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Sun Safety for School and Sport

Evidence suggests that childhood exposure to ultraviolet (UV) radiation contributes significantly to the development of skin cancer in later life. 

Students are in school when daily UV radiation levels are at their peak meaning schools are uniquely placed to educate about sun protection behaviour, minimise UVR exposure and ultimately reduce a student’s lifetime risk of skin cancer. 

Playing sport can also mean long hours spent outdoors training and competing which is why sporting organisations and clubs should take steps to make sure players, coaches and staff, and spectators are protected from UV damage.

The information provided below includes resources for schools and sporting organisations to support Australian children to be SunSmart.

SunSmart Schools program

SunSmart school kidsAll Australian primary schools are encouraged to join the nationally recognised SunSmart Schools program.

The Cancer Council launched the National SunSmart Schools program in 1998. Today it is offered to all primary schools nationwide, and is also offered to K-10/12, secondary and special schools in some states.

In order to receive SunSmart status and recognition, primary schools must:

  • have a written sun protection policy meeting minimum standards relating to curriculum, behaviour and the environment
  • be working to increase shade
  • reschedule/minimise outdoor activities during peak UV periods of the year
  • teach, model and reinforce positive sun protection behaviour
  • agree to undertake periodic policy reviews with its state or territory Cancer Council and update their policy accordingly to meet SunSmart standards.

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Primary School Resources

sid the seagullThe Cancer Council has range of resources for primary schools including the Generation SunSmart website for students and educators to learn about skin cancer, being SunSmart, and how to incorporate sun protection strategies into day to day activities.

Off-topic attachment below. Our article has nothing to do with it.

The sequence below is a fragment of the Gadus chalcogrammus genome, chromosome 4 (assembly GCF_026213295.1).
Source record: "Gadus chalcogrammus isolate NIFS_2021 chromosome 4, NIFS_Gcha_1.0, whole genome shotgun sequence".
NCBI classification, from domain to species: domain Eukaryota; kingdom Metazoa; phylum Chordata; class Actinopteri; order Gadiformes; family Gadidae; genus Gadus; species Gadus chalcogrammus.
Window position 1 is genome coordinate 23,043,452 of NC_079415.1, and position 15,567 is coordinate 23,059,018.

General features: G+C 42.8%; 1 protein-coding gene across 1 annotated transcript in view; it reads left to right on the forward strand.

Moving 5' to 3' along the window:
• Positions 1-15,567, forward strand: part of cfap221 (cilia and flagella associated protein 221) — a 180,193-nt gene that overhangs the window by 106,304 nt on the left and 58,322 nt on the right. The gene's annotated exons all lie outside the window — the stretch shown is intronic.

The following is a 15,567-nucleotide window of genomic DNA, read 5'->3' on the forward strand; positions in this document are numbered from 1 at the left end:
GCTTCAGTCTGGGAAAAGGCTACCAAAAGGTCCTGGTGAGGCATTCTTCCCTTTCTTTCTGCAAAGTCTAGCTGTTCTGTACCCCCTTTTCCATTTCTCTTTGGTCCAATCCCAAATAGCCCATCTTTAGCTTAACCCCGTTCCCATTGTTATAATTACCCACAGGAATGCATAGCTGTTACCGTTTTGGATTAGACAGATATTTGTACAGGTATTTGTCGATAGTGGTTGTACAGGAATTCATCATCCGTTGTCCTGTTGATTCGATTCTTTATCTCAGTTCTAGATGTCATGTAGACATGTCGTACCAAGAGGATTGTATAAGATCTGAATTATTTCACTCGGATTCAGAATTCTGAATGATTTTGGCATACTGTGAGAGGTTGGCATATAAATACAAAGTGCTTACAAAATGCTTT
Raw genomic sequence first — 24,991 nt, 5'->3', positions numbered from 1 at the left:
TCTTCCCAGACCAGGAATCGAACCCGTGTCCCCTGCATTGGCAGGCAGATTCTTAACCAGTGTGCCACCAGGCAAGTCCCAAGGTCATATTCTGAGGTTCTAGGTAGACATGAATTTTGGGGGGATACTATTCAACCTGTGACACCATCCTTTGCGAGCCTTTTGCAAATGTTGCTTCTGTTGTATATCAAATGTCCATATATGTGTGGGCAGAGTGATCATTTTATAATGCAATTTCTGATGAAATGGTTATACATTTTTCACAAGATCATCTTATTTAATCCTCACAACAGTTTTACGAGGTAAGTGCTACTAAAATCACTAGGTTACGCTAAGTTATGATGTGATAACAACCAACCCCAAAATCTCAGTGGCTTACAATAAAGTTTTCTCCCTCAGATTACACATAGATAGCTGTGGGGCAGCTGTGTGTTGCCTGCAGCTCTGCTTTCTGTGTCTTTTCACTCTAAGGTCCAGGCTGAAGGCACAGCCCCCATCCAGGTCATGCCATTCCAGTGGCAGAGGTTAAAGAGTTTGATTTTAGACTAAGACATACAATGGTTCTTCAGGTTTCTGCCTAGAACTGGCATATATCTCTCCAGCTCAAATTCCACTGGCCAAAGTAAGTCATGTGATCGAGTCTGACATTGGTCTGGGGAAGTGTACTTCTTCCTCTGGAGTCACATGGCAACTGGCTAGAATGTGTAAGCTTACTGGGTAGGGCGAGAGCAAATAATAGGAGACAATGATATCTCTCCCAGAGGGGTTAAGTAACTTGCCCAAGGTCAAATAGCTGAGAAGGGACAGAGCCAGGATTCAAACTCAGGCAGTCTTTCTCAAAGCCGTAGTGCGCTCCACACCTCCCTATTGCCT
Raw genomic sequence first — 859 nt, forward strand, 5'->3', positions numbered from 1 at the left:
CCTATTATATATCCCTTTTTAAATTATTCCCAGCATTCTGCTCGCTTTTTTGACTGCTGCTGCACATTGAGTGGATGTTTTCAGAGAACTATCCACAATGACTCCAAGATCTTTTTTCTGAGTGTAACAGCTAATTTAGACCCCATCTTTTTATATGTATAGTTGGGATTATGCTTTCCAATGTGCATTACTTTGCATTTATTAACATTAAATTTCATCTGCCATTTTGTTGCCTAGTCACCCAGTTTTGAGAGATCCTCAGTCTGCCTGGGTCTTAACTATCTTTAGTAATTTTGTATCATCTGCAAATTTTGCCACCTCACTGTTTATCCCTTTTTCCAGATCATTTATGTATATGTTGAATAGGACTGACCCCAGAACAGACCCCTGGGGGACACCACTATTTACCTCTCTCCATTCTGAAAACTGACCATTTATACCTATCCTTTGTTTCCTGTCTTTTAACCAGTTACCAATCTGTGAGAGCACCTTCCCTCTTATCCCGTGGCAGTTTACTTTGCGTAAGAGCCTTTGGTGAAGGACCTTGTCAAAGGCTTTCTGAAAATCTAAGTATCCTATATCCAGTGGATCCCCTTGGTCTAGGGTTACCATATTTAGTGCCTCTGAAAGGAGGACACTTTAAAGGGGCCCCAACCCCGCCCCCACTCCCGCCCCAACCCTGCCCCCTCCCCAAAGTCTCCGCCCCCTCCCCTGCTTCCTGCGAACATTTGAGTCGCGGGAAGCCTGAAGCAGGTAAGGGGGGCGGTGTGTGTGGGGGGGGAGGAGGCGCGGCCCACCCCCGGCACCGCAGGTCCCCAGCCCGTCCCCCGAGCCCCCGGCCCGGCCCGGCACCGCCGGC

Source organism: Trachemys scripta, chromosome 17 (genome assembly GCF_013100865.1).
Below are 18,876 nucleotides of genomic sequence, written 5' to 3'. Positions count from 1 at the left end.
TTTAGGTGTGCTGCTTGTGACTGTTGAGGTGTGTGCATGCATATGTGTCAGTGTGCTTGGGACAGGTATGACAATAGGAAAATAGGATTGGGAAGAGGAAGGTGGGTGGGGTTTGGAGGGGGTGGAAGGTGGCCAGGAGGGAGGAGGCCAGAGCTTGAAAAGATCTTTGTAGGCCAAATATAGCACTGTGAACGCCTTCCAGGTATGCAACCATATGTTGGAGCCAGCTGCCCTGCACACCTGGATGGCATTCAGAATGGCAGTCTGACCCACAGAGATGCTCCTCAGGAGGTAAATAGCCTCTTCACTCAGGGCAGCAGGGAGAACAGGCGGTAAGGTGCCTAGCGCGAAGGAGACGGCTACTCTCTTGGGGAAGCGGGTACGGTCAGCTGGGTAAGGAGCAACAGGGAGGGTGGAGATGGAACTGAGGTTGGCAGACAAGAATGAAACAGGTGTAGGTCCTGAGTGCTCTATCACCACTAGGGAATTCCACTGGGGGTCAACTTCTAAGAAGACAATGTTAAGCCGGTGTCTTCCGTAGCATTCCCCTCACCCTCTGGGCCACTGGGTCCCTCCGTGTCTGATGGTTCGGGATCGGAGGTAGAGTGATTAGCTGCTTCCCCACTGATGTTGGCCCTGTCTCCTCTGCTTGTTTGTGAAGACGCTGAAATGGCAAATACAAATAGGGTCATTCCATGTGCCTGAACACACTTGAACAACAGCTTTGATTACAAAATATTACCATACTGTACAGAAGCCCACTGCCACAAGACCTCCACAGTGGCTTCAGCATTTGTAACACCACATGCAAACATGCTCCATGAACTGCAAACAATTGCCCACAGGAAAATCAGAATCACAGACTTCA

There is also lyrics, sheet music and activities for the SunSmart Countdown Song, a song called Skin (by Alan Caswell) and Sid the Seagull reminds us of the five sun protection steps.

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Secondary School Resources

SunSmart logoReal Stories is a suite of SunSmart resources by the Cancer Council designed for secondary school students in years 7-10. The resources address the risks associated with exposure to UV radiation and encourages students to think about sun safe practices. 

Resources include videos, worksheets and classroom activities that cover health topics associated with sun safety. Lesson topics include 'How far for beauty?', 'Marketing health messages', 'Dangers of a deadly tan', 'Skin cancer - who's at risk' and many more. 

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Develop a UV policy for your sport

Develop a UV policy for your sporting organisation and make sure all members are aware of the need to protect their skin while being active outdoors.

A good UV policy should:

  • provide or encourage participants and officials to wear sun protective clothing as part of the team uniform and during training sessions by covering as much skin as possible
  • promote the use of SPF30 (or higher) broad-spectrum, water-resistant sunscreen. If possible, consider having a supply on site
  • promote use of the sun protection times by adding the SunSmart widget or a link to MyUV on the club's website and encouraging use of the free SunSmart app
  • schedule training times, competitions and outdoor events outside the daily sun protection times when possible – especially those normally scheduled for the middle of the day
  • promote sun protection habits/practices during the course of the event or game - download the Sun Sound Jingle
  • plan and provide shade and encourage players and spectators to take advantage of shade from buildings and trees - conduct a shade audit
  • encourage players and spectators to come to events with sunscreen, clothing, shade, hats and sunglasses - even at the snow!
  • encourage club ‘sports stars', coaches and club officials to be sun protection role models.

To review your current policies and practices, or to assist with the development of a new policies you can download the UV exposure and heat illness checklist.

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